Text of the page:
Germany sold its first-ever federal green bond in early September. Analysts and commentators alike have displayed an elevated degree of excitement about the innovation. Some consider it to be a watershed moment for the wider environmental and sustainability bond market but, on closer inspection, the bond will probably disappoint those hoping to see it as an important building block for Europe’s green transition. Two main reasons explain why the bond is less green than first meets the eye.
First, the bond will not lead to any additionality in environmental endeavours because financing follows projects, not the other way round. This assessment could be applied to almost all green bonds, of course. But the somewhat unorthodox design of this German bond makes any additionality even less likely. Normally, green bond receipts are to be used for future green projects; linking receipts to prospective projects is in itself unlikely to create any project additionality. With a forward-looking approach, however, it can at least be argued that a healthy debate will take place inside government cabinets and ministries about how to tilt budget structure more towards sustainable causes.
By contrast, Germany’s green bond receipts will be entirely allocated to green projects that have already been executed in the past. It is not easy to see how this retrospective approach will lead to any structural shifts in the budget to favour commitments that bring the country closer to fulfilling its emission-reduction commitments, for example. Under this framework, green bonds are little more than window-dressing. For 2019, the government has identified up to €12.7 billion of eligible spending to be refinanced by green bonds. In light of this year’s expected budget of over €500 billion, this is a paltry sum indeed.
What is more, the government has counted rather generously. The €12.7 billion include, for example, rail modernisation investment, which is merely beginning to compensate for the underinvestment that has accumulated during the past frugal decade, when infrastructure was allowed to quietly decay. When applying a strict definition, federal budget allocations to ‘environmental protection’ amounted to little more than €1 billion last year.
This trivial sum is partly due to Germany’s federal structure: much green public investment happens at the level of local and regional government. But it also indicates that radically rebalancing the budget towards environmental causes is a much more urgent task than issuing green bonds, which act as little more than fig leaves.
Second, hopes that setting a risk-free green yield curve will pull other issuers into the green bond market are likely to be dashed. The basis for this prediction is that the German government has developed the quirky structure of ‘twin bonds’. Under the twin concept the green bond is merely an instalment of an existing conventional bond, with an identical coupon and maturities.
The government has made it clear that the debt-management agency will purchase the green twin in the secondary market should its price fall below that of the conventional benchmark twin. In a so-called switch transaction, the agency would simultaneously sell the same amount of the conventional twin to keep the overall debt outstanding unchanged. In theory, the green twin could disappear completely from the secondary market through agency intervention. Similarly, should the green twin’s price rise above the conventional twin, the agency would perform the opposite switch, as long as it holds green bonds in reserve that it had previously acquired.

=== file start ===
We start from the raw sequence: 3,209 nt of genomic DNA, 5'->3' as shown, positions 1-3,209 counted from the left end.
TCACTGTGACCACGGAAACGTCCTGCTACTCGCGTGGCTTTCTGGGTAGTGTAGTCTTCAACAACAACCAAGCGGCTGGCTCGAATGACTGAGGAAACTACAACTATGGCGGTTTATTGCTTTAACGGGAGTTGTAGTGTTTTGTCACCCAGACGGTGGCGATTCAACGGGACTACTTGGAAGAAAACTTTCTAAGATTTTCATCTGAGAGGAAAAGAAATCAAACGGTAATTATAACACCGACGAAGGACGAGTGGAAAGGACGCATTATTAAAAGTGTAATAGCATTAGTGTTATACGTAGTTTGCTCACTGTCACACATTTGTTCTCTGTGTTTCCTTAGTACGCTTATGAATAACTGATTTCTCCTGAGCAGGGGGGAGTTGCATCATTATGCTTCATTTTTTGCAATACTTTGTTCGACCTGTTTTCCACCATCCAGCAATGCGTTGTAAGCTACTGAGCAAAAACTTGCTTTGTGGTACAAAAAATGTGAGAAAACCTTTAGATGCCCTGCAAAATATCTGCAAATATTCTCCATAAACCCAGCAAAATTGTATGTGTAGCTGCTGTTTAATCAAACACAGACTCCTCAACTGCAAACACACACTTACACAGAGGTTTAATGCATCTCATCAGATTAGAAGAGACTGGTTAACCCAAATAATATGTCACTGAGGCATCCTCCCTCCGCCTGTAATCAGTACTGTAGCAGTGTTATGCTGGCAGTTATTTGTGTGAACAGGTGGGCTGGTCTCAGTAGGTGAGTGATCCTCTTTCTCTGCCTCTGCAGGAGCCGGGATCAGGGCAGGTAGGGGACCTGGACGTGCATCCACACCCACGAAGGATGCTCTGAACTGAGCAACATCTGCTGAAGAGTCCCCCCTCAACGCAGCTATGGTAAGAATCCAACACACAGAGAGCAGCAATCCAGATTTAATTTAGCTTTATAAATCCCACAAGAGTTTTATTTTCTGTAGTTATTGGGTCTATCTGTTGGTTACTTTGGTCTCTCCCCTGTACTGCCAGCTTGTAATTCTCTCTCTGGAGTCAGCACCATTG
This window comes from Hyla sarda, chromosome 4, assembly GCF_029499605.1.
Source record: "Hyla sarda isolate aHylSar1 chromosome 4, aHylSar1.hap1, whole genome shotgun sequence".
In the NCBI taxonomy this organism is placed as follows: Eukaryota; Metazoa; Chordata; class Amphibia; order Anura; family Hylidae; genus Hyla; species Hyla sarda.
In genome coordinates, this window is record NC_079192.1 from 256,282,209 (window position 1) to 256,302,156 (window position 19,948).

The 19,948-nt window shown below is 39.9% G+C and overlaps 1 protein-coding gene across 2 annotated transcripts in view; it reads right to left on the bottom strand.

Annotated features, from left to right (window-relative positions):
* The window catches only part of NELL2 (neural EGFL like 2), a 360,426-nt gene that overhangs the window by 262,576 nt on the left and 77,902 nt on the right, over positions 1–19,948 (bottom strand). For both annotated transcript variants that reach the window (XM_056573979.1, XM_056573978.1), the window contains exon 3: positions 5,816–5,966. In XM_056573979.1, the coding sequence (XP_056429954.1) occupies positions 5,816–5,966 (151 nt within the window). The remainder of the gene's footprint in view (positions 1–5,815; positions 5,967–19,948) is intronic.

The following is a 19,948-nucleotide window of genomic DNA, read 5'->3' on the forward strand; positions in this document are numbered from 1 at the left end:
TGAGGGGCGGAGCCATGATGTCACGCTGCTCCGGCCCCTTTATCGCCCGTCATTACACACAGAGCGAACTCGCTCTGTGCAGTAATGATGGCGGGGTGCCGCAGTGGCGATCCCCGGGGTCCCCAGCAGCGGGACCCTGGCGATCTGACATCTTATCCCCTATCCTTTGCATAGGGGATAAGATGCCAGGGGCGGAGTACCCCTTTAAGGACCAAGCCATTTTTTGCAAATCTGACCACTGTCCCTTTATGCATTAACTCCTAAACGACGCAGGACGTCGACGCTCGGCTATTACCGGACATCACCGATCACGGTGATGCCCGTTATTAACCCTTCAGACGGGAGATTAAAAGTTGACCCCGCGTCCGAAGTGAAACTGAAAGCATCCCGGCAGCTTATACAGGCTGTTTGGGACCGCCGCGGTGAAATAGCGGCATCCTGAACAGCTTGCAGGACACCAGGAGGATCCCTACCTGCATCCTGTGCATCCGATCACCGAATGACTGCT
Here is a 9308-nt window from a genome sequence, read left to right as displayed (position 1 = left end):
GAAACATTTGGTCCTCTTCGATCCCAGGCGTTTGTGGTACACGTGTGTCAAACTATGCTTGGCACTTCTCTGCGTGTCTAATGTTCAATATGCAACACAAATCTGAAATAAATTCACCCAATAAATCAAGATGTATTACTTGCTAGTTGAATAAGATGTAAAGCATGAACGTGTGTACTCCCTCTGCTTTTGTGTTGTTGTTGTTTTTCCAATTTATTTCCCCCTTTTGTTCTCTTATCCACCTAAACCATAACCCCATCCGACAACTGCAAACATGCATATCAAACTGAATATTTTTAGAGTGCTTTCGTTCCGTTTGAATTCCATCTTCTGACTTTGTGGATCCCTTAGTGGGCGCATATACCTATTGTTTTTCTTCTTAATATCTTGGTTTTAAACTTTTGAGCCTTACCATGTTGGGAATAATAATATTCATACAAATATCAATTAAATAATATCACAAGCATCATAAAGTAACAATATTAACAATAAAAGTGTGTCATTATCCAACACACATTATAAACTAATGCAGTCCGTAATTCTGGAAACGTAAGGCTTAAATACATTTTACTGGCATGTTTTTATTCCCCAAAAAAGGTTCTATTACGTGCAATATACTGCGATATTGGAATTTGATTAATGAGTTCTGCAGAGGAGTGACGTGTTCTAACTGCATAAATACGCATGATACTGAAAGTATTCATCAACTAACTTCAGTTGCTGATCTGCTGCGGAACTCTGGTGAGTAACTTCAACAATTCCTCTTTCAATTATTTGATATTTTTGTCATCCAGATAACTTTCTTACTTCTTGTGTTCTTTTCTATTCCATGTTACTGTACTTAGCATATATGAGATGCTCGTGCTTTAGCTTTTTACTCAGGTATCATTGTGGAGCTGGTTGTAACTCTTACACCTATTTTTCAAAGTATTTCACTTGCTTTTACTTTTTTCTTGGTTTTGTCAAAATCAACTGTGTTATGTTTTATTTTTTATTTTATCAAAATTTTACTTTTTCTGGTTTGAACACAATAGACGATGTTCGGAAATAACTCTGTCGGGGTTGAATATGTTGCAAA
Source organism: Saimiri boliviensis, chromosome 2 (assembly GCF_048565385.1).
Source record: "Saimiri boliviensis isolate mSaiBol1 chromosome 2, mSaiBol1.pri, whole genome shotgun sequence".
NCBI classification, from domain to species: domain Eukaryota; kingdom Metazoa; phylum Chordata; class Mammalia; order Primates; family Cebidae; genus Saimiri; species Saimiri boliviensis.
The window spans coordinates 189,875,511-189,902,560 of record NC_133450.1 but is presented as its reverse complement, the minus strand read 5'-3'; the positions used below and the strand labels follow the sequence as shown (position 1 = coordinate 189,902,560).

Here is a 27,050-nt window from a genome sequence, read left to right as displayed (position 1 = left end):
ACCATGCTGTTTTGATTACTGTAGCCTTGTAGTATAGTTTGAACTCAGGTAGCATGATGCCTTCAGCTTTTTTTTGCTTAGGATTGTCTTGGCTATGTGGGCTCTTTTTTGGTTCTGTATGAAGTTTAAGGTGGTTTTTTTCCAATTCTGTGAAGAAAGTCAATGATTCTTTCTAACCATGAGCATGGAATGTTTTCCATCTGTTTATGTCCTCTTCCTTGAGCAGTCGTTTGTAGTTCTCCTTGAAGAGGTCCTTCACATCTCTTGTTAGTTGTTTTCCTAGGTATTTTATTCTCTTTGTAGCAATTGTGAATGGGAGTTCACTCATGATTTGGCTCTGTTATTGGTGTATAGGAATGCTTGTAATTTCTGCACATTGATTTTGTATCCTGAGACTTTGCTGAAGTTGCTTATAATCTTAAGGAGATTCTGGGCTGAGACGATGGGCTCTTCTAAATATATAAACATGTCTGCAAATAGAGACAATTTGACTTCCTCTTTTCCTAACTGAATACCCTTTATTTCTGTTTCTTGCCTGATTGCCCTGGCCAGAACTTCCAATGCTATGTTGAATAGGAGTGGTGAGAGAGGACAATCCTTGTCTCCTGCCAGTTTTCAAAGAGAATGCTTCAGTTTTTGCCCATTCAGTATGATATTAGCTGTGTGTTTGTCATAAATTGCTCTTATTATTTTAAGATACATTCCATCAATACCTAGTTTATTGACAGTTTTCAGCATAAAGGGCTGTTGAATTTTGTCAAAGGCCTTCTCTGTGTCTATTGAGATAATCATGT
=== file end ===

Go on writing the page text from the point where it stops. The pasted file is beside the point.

In other words, the government targets a 1:1 ‘exchange rate’ between the conventional and green twins. This eliminates the potential concerns of investors that the green segment might be less liquid, and thereby demand a liquidity premium on issuance. Such a premium would raise the government’s funding costs, which it is understandably keen to avoid.
At the same time, targeting price equalisation prevents the emergence of a true green bond yield curve, along which other green debt could be priced. The government wants the green yield curve to mimic the conventional one. The green and conventional bonds are not only twins, they are identical twins. This way, Germany’s contribution to the green bond market remains below its potential.
We should not be too worried about this, however. In fact, there are AAA-issuers already providing a ‘pure’, non-interventionist green yield curve, including Germany’s own government-guaranteed KfW Development Bank. The European Investment Bank (EIB) has already established a green yield curve extending to 25 years. The outstanding amount of EIB green bonds (€35 billion) is bound to increase sharply as it consolidates its policy mandate as the green bank of the EU.
Despite the idiosyncratic choice of design for the green bond, a positive outcome is still possible. The auction result of this bond suggests that investor appetite for Germany’s green bonds could be so voracious that their prices consistently fall below their conventional twins. In this case, the debt agency cannot intervene to equalise yield curves. It simply will not hold enough green bonds in reserve for sale in the market to lower their prices to those of their conventional twins.
A green yield curve would then establish itself below the conventional one. The government could realise a funding advantage by issuing more green bonds in the future. That would require ramping up climate-mitigating public investment to absorb green bond receipts. Maybe projects will follow financing after all. That would be a win-win and improve the climate – both on the green bond market and on the planet. Good news for both bond bulls and polar bears.